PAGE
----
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- June 03, 2016
- Tyler Chamberlain
When should a growing company start building its procurement infrastructure? When you reach about 100 employees, or when you buy your first ERP system, whichever comes first. Not many companies have the foresight to do this. The common wisdom is that you bring in procurement at about 700-900 people. That’s too late.
In my experience, one thing that keeps companies from starting as early as they should are the “P” words: Procurement. Purchasing. Process. Policy. Not only do these words define the function too narrowly, they’ve also become synonyms for bureaucracy and red tape. People at small entrepreneurial companies don't want to hear them. We need to rethink how procurement is positioned so companies can embrace it early on, and in a positive spirit, well before chaos ensues. That starts with changing the way we talk about it.
Call it spend management
Don’t get me wrong. I’m in procurement and I love the field. But this vocabulary not only makes people put up defensive barriers, it’s inadequate for what the profession does today. The classical understanding of procurement is contract negotiations--leveraging a company’s size and buying power to get discounts and save money.
That’s not a bad thing to be known for, but it’s understandable why somebody with that classical understanding working at company of a couple hundred people would say, "We don't need procurement yet." They can’t yet buy on a massive scale, and at that stage revenue is far more important than savings.
What people outside the profession don’t realize is the extent to which the function has been growing in responsibility and strategic importance over the past few decades. But we still haven’t communicated clearly about the nature of the role, its importance and how it fits in the organization. Procurement should really be joined at the hip with finance, but ask five different finance professionals what encompasses procurement, and you’ll get five different answers. If our closest ally in the organization doesn’t fully understand the role, we clearly need to do a better job communicating what it is we do.
Procurement today should ideally encompass five or six functions: strategic sourcing, contract negotiation and management, workflows for buying, supplier information management and the handoff to accounts payable and the ERP system. Continuing to call all of that procurement really doesn’t do it justice. Spend management is a much better term.
It’s not the sexiest term, but it does imply a broader function that’s squarely aligned with finance. And, even employees at a small company will recognize the need to manage spending. Maybe if it’s presented that way, we can start sooner, and with greater focus and intention.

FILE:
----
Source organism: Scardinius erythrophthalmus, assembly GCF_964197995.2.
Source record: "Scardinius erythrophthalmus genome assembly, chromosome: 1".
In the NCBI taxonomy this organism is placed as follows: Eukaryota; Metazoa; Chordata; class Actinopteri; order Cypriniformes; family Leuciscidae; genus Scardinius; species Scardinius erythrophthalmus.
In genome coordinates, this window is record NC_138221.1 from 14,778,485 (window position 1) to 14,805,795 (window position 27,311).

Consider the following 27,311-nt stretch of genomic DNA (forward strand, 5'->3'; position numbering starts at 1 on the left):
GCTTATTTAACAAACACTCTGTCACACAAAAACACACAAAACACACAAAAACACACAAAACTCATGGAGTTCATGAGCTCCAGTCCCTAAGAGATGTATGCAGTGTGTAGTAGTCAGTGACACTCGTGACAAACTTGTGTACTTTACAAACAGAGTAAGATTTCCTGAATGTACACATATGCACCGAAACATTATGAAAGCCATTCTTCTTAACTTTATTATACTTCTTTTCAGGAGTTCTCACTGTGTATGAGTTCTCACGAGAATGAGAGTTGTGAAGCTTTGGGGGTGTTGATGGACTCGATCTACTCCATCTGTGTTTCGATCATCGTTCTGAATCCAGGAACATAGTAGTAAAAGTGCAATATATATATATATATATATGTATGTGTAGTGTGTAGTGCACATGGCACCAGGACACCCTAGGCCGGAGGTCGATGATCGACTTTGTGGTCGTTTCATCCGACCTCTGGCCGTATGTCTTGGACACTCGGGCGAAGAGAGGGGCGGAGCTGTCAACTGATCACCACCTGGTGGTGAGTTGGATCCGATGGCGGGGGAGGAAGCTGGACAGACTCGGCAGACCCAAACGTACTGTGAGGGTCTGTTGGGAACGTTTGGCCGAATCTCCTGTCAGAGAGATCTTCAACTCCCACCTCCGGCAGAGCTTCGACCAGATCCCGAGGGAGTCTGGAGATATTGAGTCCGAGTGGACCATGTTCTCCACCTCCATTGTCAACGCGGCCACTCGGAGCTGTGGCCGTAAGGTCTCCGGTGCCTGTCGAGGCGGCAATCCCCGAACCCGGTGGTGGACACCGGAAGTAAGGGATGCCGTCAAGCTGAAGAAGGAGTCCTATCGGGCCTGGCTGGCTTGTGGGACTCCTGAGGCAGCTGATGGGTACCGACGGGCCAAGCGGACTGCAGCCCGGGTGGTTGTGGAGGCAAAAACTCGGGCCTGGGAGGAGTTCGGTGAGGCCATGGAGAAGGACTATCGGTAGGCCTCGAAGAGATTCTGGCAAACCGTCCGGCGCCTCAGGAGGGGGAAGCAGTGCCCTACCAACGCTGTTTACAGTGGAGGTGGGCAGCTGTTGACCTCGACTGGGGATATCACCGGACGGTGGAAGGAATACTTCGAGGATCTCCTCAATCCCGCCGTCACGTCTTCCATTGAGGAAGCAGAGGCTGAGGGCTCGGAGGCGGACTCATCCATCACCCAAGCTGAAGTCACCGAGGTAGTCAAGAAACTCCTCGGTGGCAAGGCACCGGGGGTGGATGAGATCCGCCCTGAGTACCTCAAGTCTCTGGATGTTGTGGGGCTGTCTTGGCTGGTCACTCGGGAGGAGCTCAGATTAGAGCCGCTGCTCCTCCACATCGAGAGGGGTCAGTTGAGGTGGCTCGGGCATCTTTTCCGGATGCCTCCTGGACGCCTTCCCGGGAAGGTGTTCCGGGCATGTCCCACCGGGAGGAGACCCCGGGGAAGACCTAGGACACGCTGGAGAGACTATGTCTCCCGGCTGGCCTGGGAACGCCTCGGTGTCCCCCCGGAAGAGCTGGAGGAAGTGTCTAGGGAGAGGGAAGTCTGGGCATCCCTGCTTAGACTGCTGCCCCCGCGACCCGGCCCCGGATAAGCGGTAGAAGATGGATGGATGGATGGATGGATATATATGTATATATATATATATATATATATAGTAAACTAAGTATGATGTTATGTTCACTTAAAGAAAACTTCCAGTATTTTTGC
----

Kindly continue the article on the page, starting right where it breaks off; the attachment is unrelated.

A small company may not be ready to negotiate big contracts, but they do need to buy things and pay bills, so they set up an AP department and processes for paying people. Whether they realize it or not, they’re already laying down the foundation for their spend management infrastructure.
At about 100 people, someone needs to plan for how that infrastructure is going to scale and start laying the groundwork. If you walk in at 100 people and start using the ‘P’ words, that would actually create a barrier to starting. But, if you wait much longer than that, the first job is to jump in and stop a fast moving train. When that’s a company’s first introduction to procurement, it only serves to reinforce any negative impressions they may already have. Once those negative impressions get culturally ingrained, it’s an uphill battle to change that perception.
Be the change
Every company has to build infrastructure around marketing, sales and delivering your product or service. There’s a one hundred percent chance you’ll also need to build infrastructure to support spending money as the company as it grows. If you start early, you have a chance to set up a system that creates a positive impression because it works smoothly from the get go.
Change has to start with those of us in the profession. We can talk more broadly about what we do. We can talk about ‘buying guidelines’ instead of ‘purchasing policies’ and ‘simple steps to getting what you need to do your job’ instead of talking about the ‘procurement process.’
Small companies may not be ready for concepts like category management and contract negotiations, but they need help buying things, designing workflows and finding automated tools. They may be able to do some simple sourcing for volume discounts. There are usually all sorts of unmet needs, and ideally you can address them with an eye to building a scalable spend management program that’s integrated with corporate finance. There are lots of ways to approach it, and lots of conversations we could be having, if we don’t let the ‘P’ words get in the way.
Tyler Chamberlain is head of spend management at Coupa. This article previously appeared in Procurious.